Written by Krijn Hemminga
A long time ago, I built someone (Pascal du Pree) a smaller version of the Sixth Sense. Davide Equizzi himself already experimented with a 85%-version, but because Pascal likes fast kites, we decided to go for a 80%-version with the framing of Davide’s 85%. That kite was really fun to fly; very fast in the tricks, never much slack needed.
I proposed to Pascal later, that a SUL-version of his kite would not be expensive, because I thought a 4mm-framing would work nice. He went for it and I built a light sail and framed it with 4mm Carbon leading edges, spine and upperspreader and took 2PT for the lower spreaders.
It turned out that this kite was (also) a blast to fly. It was really light enough (just needs the slightest of winds) and fully trickable. Even CrazyCopters, Tazmachines and Yofades are there without much effort. It flies and tricks like a standard kite, there are some similarities with the Transformer TL SUL from Lam Hoac. The Yoyo is very un-SUL: very quick! Also the Rolling Cascade is a nice trick with this kite, not common for SUL’s again.
But most SUL’s have a nice and stable Backflip. Not the case here. The Sixth Sense.80 SUL is too small for it. You can hold it a few seconds in a Backflip, but the kites prefers to be tossed around.
If you want a cheapish SUL, fully trickable and fun to fly, you can build this configuration.
Pascal saw some room for improvement, because he felt the leading edges were a bit too soft (you can feel that in corners and in the Tazmachine, and a double Yoyo makes the leading edge bend a lot inwards). He decided to reframe the whole kite and chose very light rods: P90 in stead of the 4mm Carbon.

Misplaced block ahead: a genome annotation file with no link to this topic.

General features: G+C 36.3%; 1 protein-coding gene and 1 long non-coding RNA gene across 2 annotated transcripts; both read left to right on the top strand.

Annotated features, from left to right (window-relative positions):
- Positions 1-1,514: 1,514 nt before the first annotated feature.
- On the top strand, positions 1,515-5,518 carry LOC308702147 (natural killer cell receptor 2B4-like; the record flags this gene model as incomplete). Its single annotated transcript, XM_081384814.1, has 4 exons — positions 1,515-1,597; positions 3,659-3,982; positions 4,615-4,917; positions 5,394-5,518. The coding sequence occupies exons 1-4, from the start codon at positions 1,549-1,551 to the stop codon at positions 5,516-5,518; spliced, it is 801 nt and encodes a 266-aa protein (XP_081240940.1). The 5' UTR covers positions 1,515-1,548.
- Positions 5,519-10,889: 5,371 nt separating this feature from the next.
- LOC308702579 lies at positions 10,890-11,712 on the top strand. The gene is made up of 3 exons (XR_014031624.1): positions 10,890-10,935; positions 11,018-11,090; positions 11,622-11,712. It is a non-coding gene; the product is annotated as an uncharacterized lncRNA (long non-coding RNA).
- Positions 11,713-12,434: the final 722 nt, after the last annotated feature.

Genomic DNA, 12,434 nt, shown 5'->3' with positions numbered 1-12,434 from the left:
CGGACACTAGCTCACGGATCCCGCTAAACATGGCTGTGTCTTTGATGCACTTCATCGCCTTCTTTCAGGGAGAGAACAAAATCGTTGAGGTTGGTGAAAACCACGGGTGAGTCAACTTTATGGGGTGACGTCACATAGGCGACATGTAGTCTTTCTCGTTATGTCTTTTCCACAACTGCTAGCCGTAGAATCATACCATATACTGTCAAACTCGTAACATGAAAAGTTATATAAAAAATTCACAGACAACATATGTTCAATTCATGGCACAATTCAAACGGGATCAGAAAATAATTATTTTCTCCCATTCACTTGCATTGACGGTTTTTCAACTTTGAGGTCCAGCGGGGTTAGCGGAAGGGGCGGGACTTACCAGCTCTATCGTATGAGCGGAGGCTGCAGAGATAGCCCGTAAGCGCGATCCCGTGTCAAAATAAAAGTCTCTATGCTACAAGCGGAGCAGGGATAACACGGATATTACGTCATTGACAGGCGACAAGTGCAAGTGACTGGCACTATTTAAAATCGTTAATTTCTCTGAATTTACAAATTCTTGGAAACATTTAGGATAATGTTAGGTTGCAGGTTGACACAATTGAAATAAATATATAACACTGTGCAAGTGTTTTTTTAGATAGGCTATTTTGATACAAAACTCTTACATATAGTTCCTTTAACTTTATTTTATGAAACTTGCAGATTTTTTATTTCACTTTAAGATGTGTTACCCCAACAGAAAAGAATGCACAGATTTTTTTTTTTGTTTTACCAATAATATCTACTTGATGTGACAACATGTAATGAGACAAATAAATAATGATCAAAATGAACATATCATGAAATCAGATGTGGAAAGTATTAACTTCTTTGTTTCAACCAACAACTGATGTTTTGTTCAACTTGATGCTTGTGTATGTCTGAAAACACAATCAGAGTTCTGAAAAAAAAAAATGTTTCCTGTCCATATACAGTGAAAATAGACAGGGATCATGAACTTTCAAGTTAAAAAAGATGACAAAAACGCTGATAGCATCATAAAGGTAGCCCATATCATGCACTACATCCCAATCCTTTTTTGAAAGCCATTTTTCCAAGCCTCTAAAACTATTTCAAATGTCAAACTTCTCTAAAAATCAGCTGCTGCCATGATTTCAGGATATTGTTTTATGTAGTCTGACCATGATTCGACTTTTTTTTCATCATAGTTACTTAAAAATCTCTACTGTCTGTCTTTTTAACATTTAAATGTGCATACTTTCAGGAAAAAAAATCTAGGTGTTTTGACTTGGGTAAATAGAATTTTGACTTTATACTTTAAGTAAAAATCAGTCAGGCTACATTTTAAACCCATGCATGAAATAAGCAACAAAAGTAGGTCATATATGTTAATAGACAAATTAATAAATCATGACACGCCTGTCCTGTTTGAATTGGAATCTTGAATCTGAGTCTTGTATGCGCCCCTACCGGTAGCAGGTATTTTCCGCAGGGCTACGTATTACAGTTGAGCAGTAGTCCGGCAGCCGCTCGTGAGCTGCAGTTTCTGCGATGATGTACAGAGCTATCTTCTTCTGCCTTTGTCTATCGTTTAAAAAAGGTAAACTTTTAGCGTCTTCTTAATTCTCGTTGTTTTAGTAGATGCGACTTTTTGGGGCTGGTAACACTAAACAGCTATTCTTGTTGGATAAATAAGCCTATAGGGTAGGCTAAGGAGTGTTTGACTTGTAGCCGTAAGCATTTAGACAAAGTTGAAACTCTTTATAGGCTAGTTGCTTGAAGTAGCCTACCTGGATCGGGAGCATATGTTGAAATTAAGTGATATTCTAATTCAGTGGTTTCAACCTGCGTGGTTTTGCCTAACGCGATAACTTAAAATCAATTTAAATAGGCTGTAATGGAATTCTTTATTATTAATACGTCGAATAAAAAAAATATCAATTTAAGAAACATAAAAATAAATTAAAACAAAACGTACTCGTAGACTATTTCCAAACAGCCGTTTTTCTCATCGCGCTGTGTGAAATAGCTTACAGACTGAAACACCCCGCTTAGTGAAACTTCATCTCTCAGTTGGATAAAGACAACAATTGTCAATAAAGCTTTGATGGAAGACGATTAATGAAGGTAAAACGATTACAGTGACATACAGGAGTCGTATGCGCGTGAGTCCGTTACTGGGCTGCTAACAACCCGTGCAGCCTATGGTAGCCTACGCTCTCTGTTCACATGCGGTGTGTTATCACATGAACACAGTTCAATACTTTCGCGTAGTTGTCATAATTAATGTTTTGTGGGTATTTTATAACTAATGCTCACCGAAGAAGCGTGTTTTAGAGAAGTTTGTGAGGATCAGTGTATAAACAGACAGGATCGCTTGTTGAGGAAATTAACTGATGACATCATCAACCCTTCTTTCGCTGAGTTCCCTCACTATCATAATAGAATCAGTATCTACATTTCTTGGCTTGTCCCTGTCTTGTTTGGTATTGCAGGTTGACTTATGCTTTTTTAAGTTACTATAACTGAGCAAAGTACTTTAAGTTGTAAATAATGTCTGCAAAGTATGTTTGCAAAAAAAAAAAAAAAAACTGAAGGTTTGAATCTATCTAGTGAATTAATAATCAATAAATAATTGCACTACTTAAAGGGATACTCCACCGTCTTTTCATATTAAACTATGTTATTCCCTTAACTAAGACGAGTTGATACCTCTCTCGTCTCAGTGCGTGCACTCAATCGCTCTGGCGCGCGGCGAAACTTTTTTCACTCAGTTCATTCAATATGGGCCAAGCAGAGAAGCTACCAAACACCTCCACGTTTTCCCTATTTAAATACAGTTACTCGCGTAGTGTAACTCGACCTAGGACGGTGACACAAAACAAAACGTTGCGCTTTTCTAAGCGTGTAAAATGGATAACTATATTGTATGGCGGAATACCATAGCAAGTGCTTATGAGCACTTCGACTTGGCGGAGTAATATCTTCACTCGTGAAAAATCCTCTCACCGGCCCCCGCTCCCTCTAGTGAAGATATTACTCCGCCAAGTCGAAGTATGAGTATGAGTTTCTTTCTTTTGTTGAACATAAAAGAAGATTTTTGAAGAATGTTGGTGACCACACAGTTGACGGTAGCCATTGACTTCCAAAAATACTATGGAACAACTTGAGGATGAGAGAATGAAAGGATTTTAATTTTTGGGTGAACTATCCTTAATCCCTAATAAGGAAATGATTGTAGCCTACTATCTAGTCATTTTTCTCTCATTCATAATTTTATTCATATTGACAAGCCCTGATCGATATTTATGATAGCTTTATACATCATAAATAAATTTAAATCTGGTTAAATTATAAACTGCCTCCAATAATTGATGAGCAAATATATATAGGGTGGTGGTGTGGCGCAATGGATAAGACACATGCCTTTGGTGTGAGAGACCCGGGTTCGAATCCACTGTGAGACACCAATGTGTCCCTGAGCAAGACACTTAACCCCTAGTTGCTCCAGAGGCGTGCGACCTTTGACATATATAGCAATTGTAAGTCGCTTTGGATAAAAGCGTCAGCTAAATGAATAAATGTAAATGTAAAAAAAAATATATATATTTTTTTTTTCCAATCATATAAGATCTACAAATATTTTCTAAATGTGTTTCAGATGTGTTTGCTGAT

So the “Du Pree”-configuration is:
Lower spreaders: 2PT
Leading edges: P90
Upper spreader: 4mm Carbon
Standoffs: 2mm full Carbon
Tailweight: about 10-11 grams
I flew his “new” kite and immediately decided to build one myself. This took a few months, but mine is also ready and it is a fantastic low wind tricker.
If you want to build one, just take all the measurements of the Sixth Sense and type *.8 on your calculator. Most printshops can print the Sixth Sense-documents at 80% for you. The seams are a bit narrow now, but the sewing machine can just go through the small overlay in the panels. You have to be a bit more precise stitching the panels.
Of course, use light Mylar as reinforcement and Spinnaker for the leading edge. As connectors use Tiny-Apa’s for all four of them. For the centrecross I used one from bridleline, but I don’t think it will hurt if you use a light connector here. Hollow ferrules, of course (just use an old 6mm Carbon rod).
The 80% is also used for the bridle, but you – of course – will use light bridleline (like 25kg). As weight 10 grams is good. You can take less, to lower the windrange, but we want a fast one-pop-yoyo! I did not use a leechline in such a small, light kite. But as compromise, I stitched the trailing edge twice with the three-step-zig-zag.
I’ve added some pictures of my build. You can see the materials I used.
About the Sixth Sense.80 SUL’s I know of:
Also some minor changes in the bridle. He loves the kite and flies the kite from superlow winds up to 3 Beaufort.
Chris Wojtas: He built the 4mm version. Likes the kite. Chris also felt the 4mm leading edges were a bit weak and he stiffened the frame use using bridleline. He made two lines from upper-Apa to centrecross. This minimizes the flex in the leading edge and keeps the kite more solid. Good idea, Chris!
Below a (small) movie from Chris. You can see the Yoyo-behaviour and the quickness of the kite.
He took some light rods he had laying around (2PT leading edge, Avia Skinny spreaders) and was also amazed by the trickability of this small kite.
Have fun building yours, and show us your pics!